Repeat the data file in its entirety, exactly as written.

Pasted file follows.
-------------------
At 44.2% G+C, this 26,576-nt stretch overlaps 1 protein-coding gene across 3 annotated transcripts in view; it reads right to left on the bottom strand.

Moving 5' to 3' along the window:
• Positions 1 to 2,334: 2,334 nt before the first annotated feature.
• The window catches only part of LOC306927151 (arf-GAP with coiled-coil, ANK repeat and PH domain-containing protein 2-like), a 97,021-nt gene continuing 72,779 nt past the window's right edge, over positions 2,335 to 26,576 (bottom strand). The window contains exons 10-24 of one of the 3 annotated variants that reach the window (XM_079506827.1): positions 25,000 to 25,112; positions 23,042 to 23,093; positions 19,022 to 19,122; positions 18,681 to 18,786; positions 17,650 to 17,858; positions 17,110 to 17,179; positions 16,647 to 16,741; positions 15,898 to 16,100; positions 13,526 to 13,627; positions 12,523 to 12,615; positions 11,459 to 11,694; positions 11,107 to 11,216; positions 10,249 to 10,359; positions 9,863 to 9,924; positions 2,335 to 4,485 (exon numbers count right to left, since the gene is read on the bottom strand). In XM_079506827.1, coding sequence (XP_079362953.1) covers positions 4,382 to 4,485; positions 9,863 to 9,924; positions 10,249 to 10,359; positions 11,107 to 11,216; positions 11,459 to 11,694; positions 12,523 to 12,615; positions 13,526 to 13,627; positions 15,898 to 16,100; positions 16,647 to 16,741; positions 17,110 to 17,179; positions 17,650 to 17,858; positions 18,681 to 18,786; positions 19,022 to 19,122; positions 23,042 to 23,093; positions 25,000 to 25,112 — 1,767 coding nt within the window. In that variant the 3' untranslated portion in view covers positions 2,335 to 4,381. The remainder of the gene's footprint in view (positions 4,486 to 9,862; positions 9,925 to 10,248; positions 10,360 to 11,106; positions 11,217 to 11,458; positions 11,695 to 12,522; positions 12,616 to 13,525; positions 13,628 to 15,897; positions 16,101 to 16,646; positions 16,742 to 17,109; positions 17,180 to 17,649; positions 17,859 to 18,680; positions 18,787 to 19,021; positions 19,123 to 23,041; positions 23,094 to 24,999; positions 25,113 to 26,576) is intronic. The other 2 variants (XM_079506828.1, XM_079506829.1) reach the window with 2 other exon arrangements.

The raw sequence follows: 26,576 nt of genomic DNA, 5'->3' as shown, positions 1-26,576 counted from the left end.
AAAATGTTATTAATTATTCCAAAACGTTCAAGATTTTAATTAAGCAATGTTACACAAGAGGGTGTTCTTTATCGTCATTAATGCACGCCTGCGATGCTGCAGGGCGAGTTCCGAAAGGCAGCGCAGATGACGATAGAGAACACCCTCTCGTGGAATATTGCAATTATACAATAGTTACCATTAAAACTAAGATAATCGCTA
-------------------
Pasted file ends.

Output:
At 44.2% G+C, this 26,576-nt stretch overlaps 1 protein-coding gene across 3 annotated transcripts in view; it reads right to left on the bottom strand.

Moving 5' to 3' along the window:
• Positions 1 to 2,334: 2,334 nt before the first annotated feature.
• The window catches only part of LOC306927151 (arf-GAP with coiled-coil, ANK repeat and PH domain-containing protein 2-like), a 97,021-nt gene continuing 72,779 nt past the window's right edge, over positions 2,335 to 26,576 (bottom strand). The window contains exons 10-24 of one of the 3 annotated variants that reach the window (XM_079506827.1): positions 25,000 to 25,112; positions 23,042 to 23,093; positions 19,022 to 19,122; positions 18,681 to 18,786; positions 17,650 to 17,858; positions 17,110 to 17,179; positions 16,647 to 16,741; positions 15,898 to 16,100; positions 13,526 to 13,627; positions 12,523 to 12,615; positions 11,459 to 11,694; positions 11,107 to 11,216; positions 10,249 to 10,359; positions 9,863 to 9,924; positions 2,335 to 4,485 (exon numbers count right to left, since the gene is read on the bottom strand). In XM_079506827.1, coding sequence (XP_079362953.1) covers positions 4,382 to 4,485; positions 9,863 to 9,924; positions 10,249 to 10,359; positions 11,107 to 11,216; positions 11,459 to 11,694; positions 12,523 to 12,615; positions 13,526 to 13,627; positions 15,898 to 16,100; positions 16,647 to 16,741; positions 17,110 to 17,179; positions 17,650 to 17,858; positions 18,681 to 18,786; positions 19,022 to 19,122; positions 23,042 to 23,093; positions 25,000 to 25,112 — 1,767 coding nt within the window. In that variant the 3' untranslated portion in view covers positions 2,335 to 4,381. The remainder of the gene's footprint in view (positions 4,486 to 9,862; positions 9,925 to 10,248; positions 10,360 to 11,106; positions 11,217 to 11,458; positions 11,695 to 12,522; positions 12,616 to 13,525; positions 13,628 to 15,897; positions 16,101 to 16,646; positions 16,742 to 17,109; positions 17,180 to 17,649; positions 17,859 to 18,680; positions 18,787 to 19,021; positions 19,123 to 23,041; positions 23,094 to 24,999; positions 25,113 to 26,576) is intronic. The other 2 variants (XM_079506828.1, XM_079506829.1) reach the window with 2 other exon arrangements.

The raw sequence follows: 26,576 nt of genomic DNA, 5'->3' as shown, positions 1-26,576 counted from the left end.
AAAATGTTATTAATTATTCCAAAACGTTCAAGATTTTAATTAAGCAATGTTACACAAGAGGGTGTTCTTTATCGTCATTAATGCACGCCTGCGATGCTGCAGGGCGAGTTCCGAAAGGCAGCGCAGATGACGATAGAGAACACCCTCTCGTGGAATATTGCAATTATACAATAGTTACCATTAAAACTAAGATAATCGCTA